Just before Brother Whiteman received the truth, he purchased a place in the country, at Castle Hill. The locality is very beautiful. The land boom was then sweeping over New South Wales, and he paid twenty-five pounds sterling per acre for ten acres of land. He has planted orchards of orange and other fruit trees, and has cleared and cultivated the land. Then he built a good-sized, two-story house. His brother, who is an unbeliever, pledged himself to help him out, but a few months ago the bank panic struck through this section, and the bank in which his brother had all his money closed. It has not failed, but the brother cannot get his money out. The same bank holds the obligation of Brother Whiteman, and they may come down on him any day and take his all, because he cannot raise five hundred pounds for the necessary payment. This brother sees no way out. He has a wife and five children. He feels that he is under the shadow. 9LtMs, Lt 28, 1894, par. 5

There are only two families at Castle Hill that keep the Sabbath, and they meet together occasionally. They and their horses work hard all the week, and they do not feel that it is right on the Sabbath to drive thirteen miles and back in order to meet with the church at Parramatta, or to go nine miles to Kellyville. They have not been visited, and they are under discouragement. We talked and prayed with [them], and the blessing of the Lord rested upon us. Brother Whiteman’s wife is a feeble woman. They have a nice, helpful family of children. The eldest boy is nearly fourteen; the eldest girl is eleven; she acts like a little woman, bearing responsibilities to save her mother. 9LtMs, Lt 28, 1894, par. 6

The father <has not been able to> get work. He is a stone mason, but the times are so hard that there is little building done. His trees are all young, and it will be two or three years before they will bear fruit so as to yield any profit. We shall do our best to help him. The Lord lives and reigns, and He can help him. 9LtMs, Lt 28, 1894, par. 7

There are lessons to be learned in this country in regard to the necessity of helping one another from the Bible standpoint. Progress in this line comes slowly, but as men take the Bible for their rule of life and it is kept constantly before them, what is comprehended in loving God with all the heart, they will, as the natural result, see the importance of keeping the last six commandments. These are all comprised in the one precept, “Thou shalt love thy neighbor as thyself.” [Leviticus 19:18.] Wonderful requirement! And this love is to become part and parcel of our very being. How brief is the whole period of human life, how short is our probation, and how earnestly should we copy the self-denying, self-sacrificing life of Christ. He will have those to compose His kingdom who will not only enjoy the bliss of heaven themselves, but will add to that bliss by reflecting the character of Him who is the light and joy and glory of heaven <upon all around them.> 9LtMs, Lt 28, 1894, par. 8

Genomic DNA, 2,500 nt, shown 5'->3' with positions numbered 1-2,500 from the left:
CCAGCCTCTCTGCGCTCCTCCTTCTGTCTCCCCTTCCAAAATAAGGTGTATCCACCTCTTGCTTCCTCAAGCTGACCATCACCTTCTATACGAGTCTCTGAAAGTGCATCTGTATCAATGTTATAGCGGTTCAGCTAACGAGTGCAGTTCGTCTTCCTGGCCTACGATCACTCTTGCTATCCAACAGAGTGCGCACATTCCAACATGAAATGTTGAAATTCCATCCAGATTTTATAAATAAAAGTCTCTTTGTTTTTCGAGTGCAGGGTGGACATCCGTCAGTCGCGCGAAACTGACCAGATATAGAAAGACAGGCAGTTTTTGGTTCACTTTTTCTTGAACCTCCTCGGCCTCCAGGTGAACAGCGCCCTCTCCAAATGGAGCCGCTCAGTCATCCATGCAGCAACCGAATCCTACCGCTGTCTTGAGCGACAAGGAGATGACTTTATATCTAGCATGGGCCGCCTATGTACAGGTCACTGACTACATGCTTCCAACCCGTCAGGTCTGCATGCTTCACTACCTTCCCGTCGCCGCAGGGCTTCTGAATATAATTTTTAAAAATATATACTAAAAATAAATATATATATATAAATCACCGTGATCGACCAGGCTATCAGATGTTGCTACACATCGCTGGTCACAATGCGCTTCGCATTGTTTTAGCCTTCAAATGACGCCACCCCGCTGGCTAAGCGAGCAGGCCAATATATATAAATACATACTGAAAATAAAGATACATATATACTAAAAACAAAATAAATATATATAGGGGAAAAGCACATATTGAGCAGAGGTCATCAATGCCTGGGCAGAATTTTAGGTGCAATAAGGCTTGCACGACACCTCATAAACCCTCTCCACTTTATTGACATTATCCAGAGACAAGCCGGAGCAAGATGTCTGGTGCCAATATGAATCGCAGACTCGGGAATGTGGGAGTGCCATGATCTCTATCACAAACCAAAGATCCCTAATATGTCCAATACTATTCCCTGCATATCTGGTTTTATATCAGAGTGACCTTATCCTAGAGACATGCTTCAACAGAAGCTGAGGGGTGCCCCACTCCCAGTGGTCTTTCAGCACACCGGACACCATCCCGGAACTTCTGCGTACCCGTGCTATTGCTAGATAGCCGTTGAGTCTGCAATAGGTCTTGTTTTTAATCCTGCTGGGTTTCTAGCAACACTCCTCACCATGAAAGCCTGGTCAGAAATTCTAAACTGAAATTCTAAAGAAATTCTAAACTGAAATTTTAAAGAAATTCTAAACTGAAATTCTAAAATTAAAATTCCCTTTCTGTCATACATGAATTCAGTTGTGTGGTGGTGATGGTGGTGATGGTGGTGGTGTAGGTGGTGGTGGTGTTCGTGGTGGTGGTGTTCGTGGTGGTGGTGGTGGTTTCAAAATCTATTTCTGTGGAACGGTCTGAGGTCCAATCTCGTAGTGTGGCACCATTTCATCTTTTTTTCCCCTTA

<We need> not be discouraged, though we may be in heaviness through manifold temptations. The trial of the faith of every true child of God will develop a Christlikeness of character which reveals to the world what is the fruit of genuine faith, and which will “be found unto praise and honor and glory at the appearing of Jesus Christ.” [1 Peter 1:7.] Brother Whiteman is passing through the most severe trials of his life. He is assailed by the fiercest temptations. But there is One who knows how to pity. He “was tempted in all points like as we are,” and the inspired Word tells that “He suffered being tempted.” [Hebrews 4:15; 2:18.] At times the conflict in the great controversy was so terrible that He prayed all night with strong crying and tears. At times all souls are thus tempted, <but> they <will not> fail or be discouraged. Temptation is not sin, and it is not an indication of the divine displeasure. The soul that resists temptation reveals to the universe of heaven and to the world the strength and virtue of Christian principle. 9LtMs, Lt 28, 1894, par. 9